What happened to the OC Animal Care (OCAC) Strategic Plan developed by national experts and the county?  It was unceremoniously buried by OC Community Resources (OCCR) using the pandemic as cover.  Ignorant of best practices in animal sheltering, the OCCR bureaucracy is running the shelter with little regard for the animals or the community.  Instead of resolving the shelter’s problems, OCCR is laser-focused on misleading OC supervisors and the public to cover up the problems.

Let’s look at the Strategic Plan.  For Animal Care, Enrichment, and Placement, the Strategic Plan’s aims include:

  • Daily playgroups for both large and small dogs.
  • Tracking 100% of animal enrichment activities.
  • Reduction in average length of stay.
  • Higher save rates.

OC Animal Care has no playgroups for large dogs, does not track enrichment activities, has implemented policies that delay adoptions, and has a declining save rate.  

In all these areas, OC Animal Care is not just failing – it’s not even trying.

The taxpayers paid for the $500k consulting contract that produced the Strategic Plan, and are now paying more for county management to ignore it.  The homeless animals of OC are suffering endless stressful days behind bars.  The kill rate is rising.  Conscientious staff at the shelter have to work harder to make up for misguided policies, and they suffer the stress of bad outcomes.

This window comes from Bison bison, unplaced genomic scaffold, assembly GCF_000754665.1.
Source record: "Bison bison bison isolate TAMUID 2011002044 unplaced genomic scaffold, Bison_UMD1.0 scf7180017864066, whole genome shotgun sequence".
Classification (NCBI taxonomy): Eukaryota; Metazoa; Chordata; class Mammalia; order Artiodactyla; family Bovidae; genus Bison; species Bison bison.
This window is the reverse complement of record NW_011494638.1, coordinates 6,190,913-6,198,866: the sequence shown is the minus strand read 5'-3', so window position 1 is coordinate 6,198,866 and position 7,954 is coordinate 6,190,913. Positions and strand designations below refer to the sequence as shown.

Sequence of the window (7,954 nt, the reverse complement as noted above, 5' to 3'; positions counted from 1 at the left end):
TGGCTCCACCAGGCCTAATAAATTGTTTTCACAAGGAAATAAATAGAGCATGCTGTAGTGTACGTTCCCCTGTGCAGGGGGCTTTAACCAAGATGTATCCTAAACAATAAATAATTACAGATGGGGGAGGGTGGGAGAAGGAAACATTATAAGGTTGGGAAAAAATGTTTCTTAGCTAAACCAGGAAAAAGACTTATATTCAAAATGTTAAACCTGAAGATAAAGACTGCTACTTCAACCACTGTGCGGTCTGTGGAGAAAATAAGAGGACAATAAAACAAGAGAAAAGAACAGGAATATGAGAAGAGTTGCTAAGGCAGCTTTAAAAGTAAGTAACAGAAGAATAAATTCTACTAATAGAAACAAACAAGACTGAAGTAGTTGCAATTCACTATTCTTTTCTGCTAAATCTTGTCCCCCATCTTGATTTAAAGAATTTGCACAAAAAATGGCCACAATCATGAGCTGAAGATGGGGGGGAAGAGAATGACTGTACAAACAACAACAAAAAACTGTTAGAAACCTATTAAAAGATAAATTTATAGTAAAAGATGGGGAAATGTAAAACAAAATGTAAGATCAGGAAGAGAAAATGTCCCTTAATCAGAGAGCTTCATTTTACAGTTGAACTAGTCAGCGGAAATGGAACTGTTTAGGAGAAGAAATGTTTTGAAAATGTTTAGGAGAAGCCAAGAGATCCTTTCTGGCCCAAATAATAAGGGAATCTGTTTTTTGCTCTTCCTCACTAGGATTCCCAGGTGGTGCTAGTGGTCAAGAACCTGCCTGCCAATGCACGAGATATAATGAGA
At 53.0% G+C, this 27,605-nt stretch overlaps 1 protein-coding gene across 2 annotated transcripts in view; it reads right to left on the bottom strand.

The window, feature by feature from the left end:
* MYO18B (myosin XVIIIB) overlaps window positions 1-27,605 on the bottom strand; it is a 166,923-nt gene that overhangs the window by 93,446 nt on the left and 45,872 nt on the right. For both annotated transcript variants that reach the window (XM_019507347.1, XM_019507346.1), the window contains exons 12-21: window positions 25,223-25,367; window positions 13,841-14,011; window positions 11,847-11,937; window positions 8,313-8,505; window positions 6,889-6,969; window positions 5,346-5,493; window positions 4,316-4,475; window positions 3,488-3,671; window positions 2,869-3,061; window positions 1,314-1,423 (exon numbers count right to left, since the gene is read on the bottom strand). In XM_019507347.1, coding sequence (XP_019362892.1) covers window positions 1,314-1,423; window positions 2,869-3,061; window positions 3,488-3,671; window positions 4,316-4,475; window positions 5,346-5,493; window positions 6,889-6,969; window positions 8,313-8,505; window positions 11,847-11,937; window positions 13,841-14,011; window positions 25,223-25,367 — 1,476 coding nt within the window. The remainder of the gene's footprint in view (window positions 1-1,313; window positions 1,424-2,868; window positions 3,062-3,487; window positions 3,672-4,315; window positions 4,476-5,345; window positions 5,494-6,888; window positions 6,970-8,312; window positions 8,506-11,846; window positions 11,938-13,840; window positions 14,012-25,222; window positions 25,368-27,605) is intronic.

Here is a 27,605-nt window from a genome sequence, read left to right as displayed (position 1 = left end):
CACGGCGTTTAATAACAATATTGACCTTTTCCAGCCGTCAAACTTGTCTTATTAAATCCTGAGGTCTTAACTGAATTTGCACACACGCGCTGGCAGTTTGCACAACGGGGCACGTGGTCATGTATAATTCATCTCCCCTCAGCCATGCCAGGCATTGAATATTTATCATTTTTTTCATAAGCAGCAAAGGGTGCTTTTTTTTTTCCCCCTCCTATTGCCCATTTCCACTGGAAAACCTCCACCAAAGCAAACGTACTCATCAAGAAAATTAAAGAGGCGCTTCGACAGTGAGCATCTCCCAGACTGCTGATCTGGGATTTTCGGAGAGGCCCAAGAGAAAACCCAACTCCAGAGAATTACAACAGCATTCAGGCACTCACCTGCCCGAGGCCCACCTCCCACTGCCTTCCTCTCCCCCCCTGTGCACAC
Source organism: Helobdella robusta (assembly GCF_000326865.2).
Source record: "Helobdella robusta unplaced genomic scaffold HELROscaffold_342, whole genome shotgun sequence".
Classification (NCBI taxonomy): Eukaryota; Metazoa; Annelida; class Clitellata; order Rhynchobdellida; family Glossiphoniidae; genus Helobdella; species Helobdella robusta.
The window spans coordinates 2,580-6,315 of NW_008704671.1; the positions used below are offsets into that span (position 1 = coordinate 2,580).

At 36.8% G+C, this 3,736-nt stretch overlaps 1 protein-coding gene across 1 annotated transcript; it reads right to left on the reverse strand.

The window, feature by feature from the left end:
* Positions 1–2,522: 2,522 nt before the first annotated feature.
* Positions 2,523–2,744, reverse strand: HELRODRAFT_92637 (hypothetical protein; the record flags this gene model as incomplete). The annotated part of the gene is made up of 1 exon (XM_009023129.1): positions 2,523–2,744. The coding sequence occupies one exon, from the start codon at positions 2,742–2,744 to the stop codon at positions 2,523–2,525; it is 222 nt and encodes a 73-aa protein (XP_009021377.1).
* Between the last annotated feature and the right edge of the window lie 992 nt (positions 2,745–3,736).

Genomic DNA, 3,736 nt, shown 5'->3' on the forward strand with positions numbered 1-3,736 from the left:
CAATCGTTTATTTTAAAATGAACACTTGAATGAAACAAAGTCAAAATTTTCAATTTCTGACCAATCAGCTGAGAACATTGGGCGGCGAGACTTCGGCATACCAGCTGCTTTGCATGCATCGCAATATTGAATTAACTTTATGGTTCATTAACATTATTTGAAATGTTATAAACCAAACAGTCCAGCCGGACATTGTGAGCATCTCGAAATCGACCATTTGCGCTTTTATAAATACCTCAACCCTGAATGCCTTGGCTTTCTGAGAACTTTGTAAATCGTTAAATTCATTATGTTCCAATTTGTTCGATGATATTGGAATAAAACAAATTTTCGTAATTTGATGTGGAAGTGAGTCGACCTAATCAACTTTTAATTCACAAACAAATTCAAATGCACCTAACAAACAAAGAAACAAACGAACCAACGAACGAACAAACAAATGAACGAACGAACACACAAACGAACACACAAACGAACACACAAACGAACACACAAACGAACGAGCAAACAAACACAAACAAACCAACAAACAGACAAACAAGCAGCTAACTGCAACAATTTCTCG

OCCR used the pandemic to downgrade the shelter. 

The Strategic Plan was created with the full participation of animal-sheltering experts, county staff, and the community.  The Board of Supervisors approved it on May 18, 2018 (Agenda Item #44).  

The shelter made great strides in 2018 and 2019.  Then the pandemic hit.  Temporary policy changes were made to cope with lower staffing and reduce the risk of infection.  In 2022, as many of our peers returned to normal operation, OCCR management decided the pandemic restrictions were convenient.  

The goals and metrics set out by the Strategic Plan were tossed out, without consultation with stakeholders or experts.   OCCR blames the resulting bad performance on the community, the animals, the advocates, or imaginary national trends… anything except its own bad policies.  

The Strategic Plan set out to reduce length of stay.

Shelters try to minimize the time animals spend at the shelter by streamlining adoptions.  Longer stays increase stress.  Shorter stays save money.  It’s the consensus of experts – and common sense.  

OCCR has instead adopted policies that caused a steady climb in the average length of stay.

OCAC is the only regional shelter that does not allow adopters to visit the kennel area.  LA City and County have opened the kennel areas to adopters.  So have municipal shelters.  

Trying to blur the unfavorable comparison, OCCR created a series of niche programs.  Visitors can now walk by the exterior of 37 kennels (only 1/4 of available dogs), for just 5 hours a week (less than 1/8 of the hours of operation).  Grossly inadequate.